But if you look at it as a comedy fic, it's rather nice. I like your Ash. Naive and overexcited and silly... ah, the nostalgia.
    Crossroads of Infinity

    Some say each of us is the hero of his or her own tale. Some experience this more vividly than others, some desire it more than anything else and sometimes, just sometimes, these tales clash and intertwine when one least expects them to.

  16. #41
    Join Date
    Oct 2009


    @IJuggler: I never knew that, about the ellipses. It looks wrong to me not to have a space...

    @Aladar: Most of that is intentional. Sticking to just one thing would bore me, whereas this mix is... hopefully... interesting? And shorter updates are my preference because I'd rather do it frequently, rather than write long ones and let this thing idle.

    And I know the names are confusing. >.< I still haven't been able to edit the one post on the first page, so Rick is randomly not Rick for that one update. People who were already reading might be thrown off, but I hope (once I figure out how to change that one) new readers are okay.

  17. #42
    Join Date
    Oct 2009


    The room they took him to was dark—completely so; it lacked not just artificial but also natural light, as it had no windows. It was entirely empty, save for a single wooden chair in the center, and a long screen set in opposite wall. They locked the door behind them as they left.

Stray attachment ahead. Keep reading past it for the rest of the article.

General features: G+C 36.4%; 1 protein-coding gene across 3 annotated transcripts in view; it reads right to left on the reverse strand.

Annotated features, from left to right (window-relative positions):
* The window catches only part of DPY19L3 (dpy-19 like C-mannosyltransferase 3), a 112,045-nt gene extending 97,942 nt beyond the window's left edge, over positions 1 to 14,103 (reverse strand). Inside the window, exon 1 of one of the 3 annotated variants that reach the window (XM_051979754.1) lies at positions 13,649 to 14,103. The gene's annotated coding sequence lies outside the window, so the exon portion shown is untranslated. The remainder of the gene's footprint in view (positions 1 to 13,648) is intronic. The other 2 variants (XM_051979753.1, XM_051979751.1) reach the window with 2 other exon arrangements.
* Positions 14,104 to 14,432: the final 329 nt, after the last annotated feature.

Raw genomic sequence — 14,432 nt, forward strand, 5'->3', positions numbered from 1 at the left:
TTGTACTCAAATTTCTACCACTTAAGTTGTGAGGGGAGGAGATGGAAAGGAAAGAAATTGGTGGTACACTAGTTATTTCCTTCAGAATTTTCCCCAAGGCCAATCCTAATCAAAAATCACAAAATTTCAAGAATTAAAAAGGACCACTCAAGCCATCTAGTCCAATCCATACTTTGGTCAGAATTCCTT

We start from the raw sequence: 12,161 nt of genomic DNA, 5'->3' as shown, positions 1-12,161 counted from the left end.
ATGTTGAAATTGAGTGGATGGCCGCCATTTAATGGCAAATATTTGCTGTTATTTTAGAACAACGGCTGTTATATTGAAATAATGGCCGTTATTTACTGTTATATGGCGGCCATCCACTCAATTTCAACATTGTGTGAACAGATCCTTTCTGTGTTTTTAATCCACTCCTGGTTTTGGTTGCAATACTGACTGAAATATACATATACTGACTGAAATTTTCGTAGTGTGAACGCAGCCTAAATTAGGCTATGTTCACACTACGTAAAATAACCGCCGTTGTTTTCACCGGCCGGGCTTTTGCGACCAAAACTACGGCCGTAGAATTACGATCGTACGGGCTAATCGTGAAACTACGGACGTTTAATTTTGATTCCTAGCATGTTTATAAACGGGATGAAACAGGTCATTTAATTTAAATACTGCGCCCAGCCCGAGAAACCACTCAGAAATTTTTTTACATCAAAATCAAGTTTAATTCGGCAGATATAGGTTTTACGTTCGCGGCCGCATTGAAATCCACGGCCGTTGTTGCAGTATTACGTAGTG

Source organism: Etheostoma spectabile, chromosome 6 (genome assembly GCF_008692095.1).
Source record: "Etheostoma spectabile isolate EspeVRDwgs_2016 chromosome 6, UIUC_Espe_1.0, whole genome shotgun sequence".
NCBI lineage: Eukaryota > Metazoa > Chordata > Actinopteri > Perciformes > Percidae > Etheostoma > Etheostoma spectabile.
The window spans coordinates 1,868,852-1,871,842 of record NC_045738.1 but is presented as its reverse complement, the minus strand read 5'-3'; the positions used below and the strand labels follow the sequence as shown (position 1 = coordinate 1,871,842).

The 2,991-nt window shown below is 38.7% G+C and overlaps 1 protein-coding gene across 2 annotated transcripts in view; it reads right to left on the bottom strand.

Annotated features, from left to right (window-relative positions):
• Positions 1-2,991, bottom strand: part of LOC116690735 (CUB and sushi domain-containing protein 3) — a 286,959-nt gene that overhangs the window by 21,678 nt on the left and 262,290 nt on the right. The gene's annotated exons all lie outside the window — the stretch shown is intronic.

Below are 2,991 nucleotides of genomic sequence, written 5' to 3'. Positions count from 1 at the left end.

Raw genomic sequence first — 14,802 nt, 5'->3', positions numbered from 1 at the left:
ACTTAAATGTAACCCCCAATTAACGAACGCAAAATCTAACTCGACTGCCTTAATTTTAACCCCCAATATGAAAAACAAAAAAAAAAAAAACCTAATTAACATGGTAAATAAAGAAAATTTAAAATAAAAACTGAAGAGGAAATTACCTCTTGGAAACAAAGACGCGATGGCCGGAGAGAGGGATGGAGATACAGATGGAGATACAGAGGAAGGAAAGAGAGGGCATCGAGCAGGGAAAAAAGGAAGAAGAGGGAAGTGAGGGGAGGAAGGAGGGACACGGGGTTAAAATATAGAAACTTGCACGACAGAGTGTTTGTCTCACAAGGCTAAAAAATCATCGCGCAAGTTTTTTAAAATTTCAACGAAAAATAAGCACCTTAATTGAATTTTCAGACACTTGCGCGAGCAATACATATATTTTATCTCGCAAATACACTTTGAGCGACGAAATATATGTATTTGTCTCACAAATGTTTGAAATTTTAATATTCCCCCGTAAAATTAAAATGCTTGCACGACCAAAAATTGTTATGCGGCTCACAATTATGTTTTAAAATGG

It wasn’t particularly warm, but Archie could feel the sweat beneath his collar. He’d heard stories about one-on-one time with the Boss. None of them were good. The Boss didn’t single people out to heap praise.

    He had little doubt as to why this session had been ‘requested’, given the fiasco in Cerulean… and Mt. Moon. Even though he’d only been involved in the former, both operations were technically under his command, and therefore… were his responsibility.

    Archie mumbled a curse and wiped at his forehead. He knew that he’d screwed it up. He just wanted the Boss to yell at him and get it over with. But the man seemed to take a sadistic pleasure in watching as those he’d called in squirmed, unable to stand the anticipation—


    He jumped, almost knocking over the chair he hadn’t bothered to sit in. The shout had come from the enormous speaker set just below the screen in front of him, which even now flickered to life. It showed an image of… the back of a chair.